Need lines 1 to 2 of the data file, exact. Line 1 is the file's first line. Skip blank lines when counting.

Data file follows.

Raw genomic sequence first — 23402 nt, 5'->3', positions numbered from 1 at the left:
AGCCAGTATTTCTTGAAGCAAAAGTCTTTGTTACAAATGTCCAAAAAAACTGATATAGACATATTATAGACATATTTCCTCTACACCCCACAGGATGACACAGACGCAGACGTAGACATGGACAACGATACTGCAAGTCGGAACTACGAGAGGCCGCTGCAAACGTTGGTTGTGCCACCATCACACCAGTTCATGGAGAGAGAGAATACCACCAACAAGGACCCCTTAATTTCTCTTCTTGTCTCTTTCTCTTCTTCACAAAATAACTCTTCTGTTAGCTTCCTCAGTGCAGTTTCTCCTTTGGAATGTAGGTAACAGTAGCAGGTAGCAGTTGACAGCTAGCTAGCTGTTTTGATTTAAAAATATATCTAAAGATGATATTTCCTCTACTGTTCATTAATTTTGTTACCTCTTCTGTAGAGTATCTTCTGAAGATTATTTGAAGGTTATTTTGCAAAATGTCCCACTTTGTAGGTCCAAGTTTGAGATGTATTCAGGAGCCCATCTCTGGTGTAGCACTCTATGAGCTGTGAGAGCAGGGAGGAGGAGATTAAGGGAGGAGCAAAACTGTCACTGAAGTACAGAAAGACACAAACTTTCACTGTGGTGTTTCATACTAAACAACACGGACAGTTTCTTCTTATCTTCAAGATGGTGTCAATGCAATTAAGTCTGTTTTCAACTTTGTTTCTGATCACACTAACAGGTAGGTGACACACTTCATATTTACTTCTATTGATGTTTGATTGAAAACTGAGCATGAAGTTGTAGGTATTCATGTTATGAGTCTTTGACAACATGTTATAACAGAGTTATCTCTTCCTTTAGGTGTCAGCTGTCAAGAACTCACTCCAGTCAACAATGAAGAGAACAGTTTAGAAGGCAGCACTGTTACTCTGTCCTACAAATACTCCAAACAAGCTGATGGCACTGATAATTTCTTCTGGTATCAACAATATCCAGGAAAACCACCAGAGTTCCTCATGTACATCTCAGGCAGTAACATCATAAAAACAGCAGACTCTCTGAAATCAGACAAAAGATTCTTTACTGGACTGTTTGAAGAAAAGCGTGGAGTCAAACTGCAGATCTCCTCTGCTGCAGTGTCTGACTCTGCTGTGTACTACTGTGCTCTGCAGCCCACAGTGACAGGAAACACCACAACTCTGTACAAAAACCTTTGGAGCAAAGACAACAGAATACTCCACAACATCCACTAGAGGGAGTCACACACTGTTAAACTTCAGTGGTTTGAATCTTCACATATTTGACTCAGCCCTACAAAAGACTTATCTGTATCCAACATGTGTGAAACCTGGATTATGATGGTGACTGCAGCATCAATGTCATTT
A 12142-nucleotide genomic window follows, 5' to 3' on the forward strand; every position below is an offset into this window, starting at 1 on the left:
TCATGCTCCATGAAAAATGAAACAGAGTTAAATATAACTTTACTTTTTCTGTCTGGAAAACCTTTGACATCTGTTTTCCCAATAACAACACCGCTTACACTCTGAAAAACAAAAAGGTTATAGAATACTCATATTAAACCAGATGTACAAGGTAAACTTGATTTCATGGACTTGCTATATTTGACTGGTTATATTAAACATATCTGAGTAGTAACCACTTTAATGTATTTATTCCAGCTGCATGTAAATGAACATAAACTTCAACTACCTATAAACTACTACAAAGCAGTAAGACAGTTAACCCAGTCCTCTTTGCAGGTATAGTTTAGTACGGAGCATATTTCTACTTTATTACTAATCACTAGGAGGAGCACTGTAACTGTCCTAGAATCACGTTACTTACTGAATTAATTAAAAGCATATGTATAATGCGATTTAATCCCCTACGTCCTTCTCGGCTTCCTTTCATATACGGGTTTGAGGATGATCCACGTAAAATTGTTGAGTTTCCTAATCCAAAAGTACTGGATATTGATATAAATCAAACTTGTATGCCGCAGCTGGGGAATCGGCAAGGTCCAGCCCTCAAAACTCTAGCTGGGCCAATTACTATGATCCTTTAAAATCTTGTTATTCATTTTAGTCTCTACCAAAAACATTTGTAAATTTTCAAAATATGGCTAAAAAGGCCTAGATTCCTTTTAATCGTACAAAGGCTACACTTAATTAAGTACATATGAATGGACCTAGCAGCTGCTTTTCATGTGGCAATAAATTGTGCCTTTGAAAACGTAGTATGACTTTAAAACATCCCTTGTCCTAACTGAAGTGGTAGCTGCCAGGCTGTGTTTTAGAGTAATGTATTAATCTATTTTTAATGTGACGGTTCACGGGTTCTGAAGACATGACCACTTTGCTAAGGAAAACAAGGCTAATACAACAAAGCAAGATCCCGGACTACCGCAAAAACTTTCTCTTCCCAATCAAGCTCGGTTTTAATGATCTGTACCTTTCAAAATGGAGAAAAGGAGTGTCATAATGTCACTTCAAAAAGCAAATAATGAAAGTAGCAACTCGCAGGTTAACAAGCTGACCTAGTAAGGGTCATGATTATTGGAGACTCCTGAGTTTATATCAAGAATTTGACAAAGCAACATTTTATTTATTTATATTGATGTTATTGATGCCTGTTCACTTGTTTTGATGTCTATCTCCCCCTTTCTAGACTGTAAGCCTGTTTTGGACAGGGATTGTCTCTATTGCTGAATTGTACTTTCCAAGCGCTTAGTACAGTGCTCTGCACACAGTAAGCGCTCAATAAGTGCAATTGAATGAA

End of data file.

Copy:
Raw genomic sequence first — 23402 nt, 5'->3', positions numbered from 1 at the left:
AGCCAGTATTTCTTGAAGCAAAAGTCTTTGTTACAAATGTCCAAAAAAACTGATATAGACATATTATAGACATATTTCCTCTACACCCCACAGGATGACACAGACGCAGACGTAGACATGGACAACGATACTGCAAGTCGGAACTACGAGAGGCCGCTGCAAACGTTGGTTGTGCCACCATCACACCAGTTCATGGAGAGAGAGAATACCACCAACAAGGACCCCTTAATTTCTCTTCTTGTCTCTTTCTCTTCTTCACAAAATAACTCTTCTGTTAGCTTCCTCAGTGCAGTTTCTCCTTTGGAATGTAGGTAACAGTAGCAGGTAGCAGTTGACAGCTAGCTAGCTGTTTTGATTTAAAAATATATCTAAAGATGATATTTCCTCTACTGTTCATTAATTTTGTTACCTCTTCTGTAGAGTATCTTCTGAAGATTATTTGAAGGTTATTTTGCAAAATGTCCCACTTTGTAGGTCCAAGTTTGAGATGTATTCAGGAGCCCATCTCTGGTGTAGCACTCTATGAGCTGTGAGAGCAGGGAGGAGGAGATTAAGGGAGGAGCAAAACTGTCACTGAAGTACAGAAAGACACAAACTTTCACTGTGGTGTTTCATACTAAACAACACGGACAGTTTCTTCTTATCTTCAAGATGGTGTCAATGCAATTAAGTCTGTTTTCAACTTTGTTTCTGATCACACTAACAGGTAGGTGACACACTTCATATTTACTTCTATTGATGTTTGATTGAAAACTGAGCATGAAGTTGTAGGTATTCATGTTATGAGTCTTTGACAACATGTTATAACAGAGTTATCTCTTCCTTTAGGTGTCAGCTGTCAAGAACTCACTCCAGTCAACAATGAAGAGAACAGTTTAGAAGGCAGCACTGTTACTCTGTCCTACAAATACTCCAAACAAGCTGATGGCACTGATAATTTCTTCTGGTATCAACAATATCCAGGAAAACCACCAGAGTTCCTCATGTACATCTCAGGCAGTAACATCATAAAAACAGCAGACTCTCTGAAATCAGACAAAAGATTCTTTACTGGACTGTTTGAAGAAAAGCGTGGAGTCAAACTGCAGATCTCCTCTGCTGCAGTGTCTGACTCTGCTGTGTACTACTGTGCTCTGCAGCCCACAGTGACAGGAAACACCACAACTCTGTACAAAAACCTTTGGAGCAAAGACAACAGAATACTCCACAACATCCACTAGAGGGAGTCACACACTGTTAAACTTCAGTGGTTTGAATCTTCACATATTTGACTCAGCCCTACAAAAGACTTATCTGTATCCAACATGTGTGAAACCTGGATTATGATGGTGACTGCAGCATCAATGTCATTT